It’s 11:00 p.m. on Thursday and I’m writing this at the Summit Motel on US 219, just south of Ridgeway, Pennsylvania. Though attached to a tavern, the place is clean, sturdy, cheap and welcome after a long drive.
No Internet, though. Damn.
Looking at the maps to Washington, I was surprised to find that there were few direct Interstates between our neck of the woods and the American capital. There are pretty easy and direct runs from Toronto to New York or Chicago, but if you want to head south from Buffalo, which is the more direct route, you end up leaving the Interstate system and entering an area where the roads, disturbingly, don’t seem to head north, south, east or west for very long.
As I type this, I think we’re surrounded by mountains, but it’s too dark to be sure. The snow around us has been sublimating into fog, sometimes so thick that I couldn’t tell whether the road was rising or falling, but my ears did pop on more than one occasion. That tells you the type of night driving I’ve had.
Not that I was in any danger, mind. This was still a federal highway. I spent a fair chunk of my time in the middle of convoys of trucks and cars, clinging together to navigate the twists and turns. The morning promises some spectacular vistas.
Later (Friday morning)…
Well, the Summit Motel means what it says. I emerged from our room expecting to be surrounded by mountain peaks. Instead, we were on top of one. 2185 feet above sea level, said a sign we passed not a hundred feet down the road. How’d we ascend over 1500 feet without noticing?
Our drive took us back onto three interstates — I-80, I-99 and I-70 — and the marked difference between these roads and the US highways really illustrates how much of an engineering marvel the whole Interstate system represents. The US highway meanders through the landscape, clinging to the sides of mountains and providing ample turns that keep you from seeing more than a few car lengths ahead of you. Get onto the Interstates and the terrain around them remains, but you get a definite sense that significant portions of the mountainsides were removed to allow these gentler curves and long straightaways.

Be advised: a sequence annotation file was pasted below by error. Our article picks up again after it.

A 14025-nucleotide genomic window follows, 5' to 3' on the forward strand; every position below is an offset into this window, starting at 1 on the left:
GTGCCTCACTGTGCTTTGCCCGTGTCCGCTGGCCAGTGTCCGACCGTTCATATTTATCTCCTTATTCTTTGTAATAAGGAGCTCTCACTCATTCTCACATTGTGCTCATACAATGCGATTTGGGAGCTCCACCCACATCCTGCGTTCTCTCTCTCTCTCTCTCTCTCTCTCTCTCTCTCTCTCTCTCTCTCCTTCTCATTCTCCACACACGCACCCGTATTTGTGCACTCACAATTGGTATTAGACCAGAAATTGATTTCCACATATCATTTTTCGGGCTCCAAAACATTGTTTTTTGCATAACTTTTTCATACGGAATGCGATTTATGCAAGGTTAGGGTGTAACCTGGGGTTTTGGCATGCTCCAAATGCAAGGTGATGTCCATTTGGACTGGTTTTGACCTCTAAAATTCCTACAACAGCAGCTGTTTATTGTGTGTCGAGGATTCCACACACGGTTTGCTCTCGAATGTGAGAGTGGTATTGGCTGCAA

We stop for breakfast at Brockway and have toast and (good) coffee in a place that sells snacks, magazines and curious gifts. The manager is a woman in her twenties and seems to have opened the place just ‘cause. Her clientele consists of a bunch of old fogeys who have come for the coffee and conversation. We’re welcome to listen in as they talk about taking trains up to Niagara Falls. Around us, trucks ply the winding roads, as lumber and coal still stakes its claim to this area of the American economy.
We lunch in Altoona, after passing a number of towns and even cities, looking down on them from ledges that were blown out to make way for the Interstates. The hilly landscape continues through Maryland, until we start to get signs of Washington’s influence as far as fifty miles out. DC appears to empty out on a Friday afternoon as, coming in on the I-270, we barrel along a near empty four-lane inbound highway, beside a clogged four-lane outbound highway. At least until we get to the Capital Beltway, and then nothing moves in either direction for about an hour.
A couple of observations: people in Pennsylvania coal country seem to smoke a lot more than in Kitchener, Toronto or Chicago. They’re not up to Quebec levels of blue air in bars, but their smoking sections tend to be meaningless distinctions. Secondly, Washington DC drivers seem to be among the worst I’ve travelled with. They’re super impatient on their highways; almost as if they think their time is more important than anybody else’s. Well, I’ll be trying out their Metro system soon enough.
Vivian is a real trooper. She handled this drive as well as she handled the drive to Chicago, and she’s enjoying Wayne and Marguerite’s house (lots of stairs). We’re resting, now, and thinking about what to do this weekend. A walk along the National Mall is very likely. The Capitol Building is iconic, and a visit to Washington without seeing it seems like the waste of a trip.
Summit Motel, sign and surrounding landscape.
The view from Billy’s Place Cafe, Ice Cream Parlour and Gift Shop, at Brockway, PA.
The view down the I-80 of the Pennsylvania mountains.
Congestion on the Beltway.